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|Title:||Evidence for surface precipitation of phosphate on goethite||Authors:||Ler, A.
|Issue Date:||15-Jun-2003||Citation:||Ler, A., Stanforth, R. (2003-06-15). Evidence for surface precipitation of phosphate on goethite. Environmental Science and Technology 37 (12) : 2694-2700. ScholarBank@NUS Repository. https://doi.org/10.1021/es020773i||Abstract:||Recent studies have suggested that the interaction between phosphate and goethite includes ternary adsorption/surface precipitation as well as surface complex formation. The ternary adsorption/surface precipitation process envisioned involves the dissolution of the goethite crystal and subsequent adsorption of iron on the surface-bound phosphate. Further evidence to support the suggested process is needed. The process was investigated using two approaches. First, the sorption of iron spiked into a slurry of phosphated goethite and the effect of the iron sorption on phosphate uptake kinetics were investigated to determine whether iron would be adsorbed on the phosphated surface and whether it would enhance phosphate adsorption. Lead was also spiked into solution for comparison. Second, changes in the ζ-potential of phosphated goethite were monitored with time. Adsorption of iron on the surface of phosphated goethite should increase the ζ-potential of the goethite. Iron spiked into a phosphated goethite slurry was adsorbed on the solid with a concurrent adsorption of phosphate. The iron adsorption did not change the slow phosphate adsorption kinetics. Lead spiked into the solution was also sorbed but to a lesser extent than iron and with a lower apparent P:Pb mole ratio. Lead addition also changed the phosphate adsorption kinetics. With time, the ζ-potential of phosphated goethite became more positive, returning almost to the potential of unphosphated goethite at low surface coverages. The slow increase in ζ-potential over time indicates that long-term reactions are occurring on the goethite surface, most likely involving the dissolution of goethite to release iron and the subsequent reaction between the iron and surface-bound phosphate. These results provide strong support for the surface precipitation model, and are inconsistent with models envisioning the reaction between phosphate and the goethite surface as involving only monolayer surface complex formation.||Source Title:||Environmental Science and Technology||URI:||http://scholarbank.nus.edu.sg/handle/10635/66588||ISSN:||0013936X||DOI:||10.1021/es020773i|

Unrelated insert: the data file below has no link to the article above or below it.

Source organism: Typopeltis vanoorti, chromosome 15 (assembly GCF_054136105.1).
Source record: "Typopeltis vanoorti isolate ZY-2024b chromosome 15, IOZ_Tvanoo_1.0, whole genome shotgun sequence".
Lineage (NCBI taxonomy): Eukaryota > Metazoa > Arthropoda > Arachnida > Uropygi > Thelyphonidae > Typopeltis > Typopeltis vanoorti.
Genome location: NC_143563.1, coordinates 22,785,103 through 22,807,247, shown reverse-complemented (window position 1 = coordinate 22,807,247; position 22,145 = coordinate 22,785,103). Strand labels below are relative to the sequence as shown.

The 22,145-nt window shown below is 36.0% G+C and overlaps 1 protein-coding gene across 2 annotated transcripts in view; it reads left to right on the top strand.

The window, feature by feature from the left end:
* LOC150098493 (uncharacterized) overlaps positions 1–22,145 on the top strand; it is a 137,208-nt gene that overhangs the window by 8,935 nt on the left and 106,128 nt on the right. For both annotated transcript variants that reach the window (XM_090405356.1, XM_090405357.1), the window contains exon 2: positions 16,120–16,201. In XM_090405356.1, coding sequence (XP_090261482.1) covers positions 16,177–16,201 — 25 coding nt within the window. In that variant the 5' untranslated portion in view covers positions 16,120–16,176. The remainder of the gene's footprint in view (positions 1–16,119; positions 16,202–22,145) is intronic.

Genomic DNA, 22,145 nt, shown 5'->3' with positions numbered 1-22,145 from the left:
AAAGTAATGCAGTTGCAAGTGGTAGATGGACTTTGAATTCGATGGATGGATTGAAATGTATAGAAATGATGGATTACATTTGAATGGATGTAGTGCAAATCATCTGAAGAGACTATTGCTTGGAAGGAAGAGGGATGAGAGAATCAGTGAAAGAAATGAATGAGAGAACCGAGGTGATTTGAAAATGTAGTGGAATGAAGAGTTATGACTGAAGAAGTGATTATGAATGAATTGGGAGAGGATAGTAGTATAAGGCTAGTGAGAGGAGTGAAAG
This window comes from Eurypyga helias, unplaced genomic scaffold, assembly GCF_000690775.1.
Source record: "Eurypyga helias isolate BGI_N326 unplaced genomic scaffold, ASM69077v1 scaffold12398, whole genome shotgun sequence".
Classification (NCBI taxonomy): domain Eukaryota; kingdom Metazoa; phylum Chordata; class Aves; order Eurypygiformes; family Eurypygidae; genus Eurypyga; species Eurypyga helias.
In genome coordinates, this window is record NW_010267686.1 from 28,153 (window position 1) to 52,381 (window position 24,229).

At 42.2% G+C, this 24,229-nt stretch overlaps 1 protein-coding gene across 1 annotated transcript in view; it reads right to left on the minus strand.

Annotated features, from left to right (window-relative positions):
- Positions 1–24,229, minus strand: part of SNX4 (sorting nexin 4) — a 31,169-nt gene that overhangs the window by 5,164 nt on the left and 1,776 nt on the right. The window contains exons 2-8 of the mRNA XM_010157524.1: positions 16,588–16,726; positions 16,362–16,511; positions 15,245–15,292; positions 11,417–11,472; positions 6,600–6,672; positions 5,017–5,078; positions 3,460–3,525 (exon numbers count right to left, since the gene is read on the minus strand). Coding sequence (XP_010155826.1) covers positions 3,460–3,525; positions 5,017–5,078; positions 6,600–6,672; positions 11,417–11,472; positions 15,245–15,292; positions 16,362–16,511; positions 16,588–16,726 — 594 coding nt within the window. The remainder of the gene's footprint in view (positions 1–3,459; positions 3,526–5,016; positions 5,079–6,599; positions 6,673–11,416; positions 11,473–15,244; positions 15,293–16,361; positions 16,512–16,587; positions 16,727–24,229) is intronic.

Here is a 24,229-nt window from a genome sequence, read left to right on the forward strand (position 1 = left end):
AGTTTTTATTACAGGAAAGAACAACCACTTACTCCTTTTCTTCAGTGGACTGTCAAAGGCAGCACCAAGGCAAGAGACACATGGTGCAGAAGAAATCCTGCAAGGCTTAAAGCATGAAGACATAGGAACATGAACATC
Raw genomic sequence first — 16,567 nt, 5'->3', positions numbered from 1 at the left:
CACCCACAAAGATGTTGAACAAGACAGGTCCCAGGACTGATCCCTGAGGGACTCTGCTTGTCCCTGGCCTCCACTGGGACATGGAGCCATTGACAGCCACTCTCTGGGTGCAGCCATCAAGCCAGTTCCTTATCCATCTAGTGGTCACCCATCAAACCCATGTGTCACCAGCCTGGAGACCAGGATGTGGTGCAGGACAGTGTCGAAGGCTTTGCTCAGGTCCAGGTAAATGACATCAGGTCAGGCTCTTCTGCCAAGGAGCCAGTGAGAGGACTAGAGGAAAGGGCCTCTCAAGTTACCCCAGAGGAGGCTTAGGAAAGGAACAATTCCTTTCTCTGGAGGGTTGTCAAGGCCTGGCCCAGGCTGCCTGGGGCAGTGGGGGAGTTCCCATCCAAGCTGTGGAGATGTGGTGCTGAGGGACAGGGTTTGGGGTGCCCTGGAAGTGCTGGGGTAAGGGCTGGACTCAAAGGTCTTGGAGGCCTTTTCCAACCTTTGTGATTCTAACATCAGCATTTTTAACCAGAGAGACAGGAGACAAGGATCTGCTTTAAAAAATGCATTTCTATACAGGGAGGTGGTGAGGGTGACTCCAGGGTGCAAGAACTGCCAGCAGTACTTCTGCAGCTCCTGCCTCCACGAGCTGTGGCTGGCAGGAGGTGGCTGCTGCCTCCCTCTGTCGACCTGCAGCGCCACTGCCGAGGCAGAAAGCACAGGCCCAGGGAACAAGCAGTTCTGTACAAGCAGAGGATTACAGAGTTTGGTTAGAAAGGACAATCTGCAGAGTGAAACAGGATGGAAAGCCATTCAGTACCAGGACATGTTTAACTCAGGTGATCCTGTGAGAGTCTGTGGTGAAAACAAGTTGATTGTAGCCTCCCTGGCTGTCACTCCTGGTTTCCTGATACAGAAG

|Appears in Collections:||Staff Publications|
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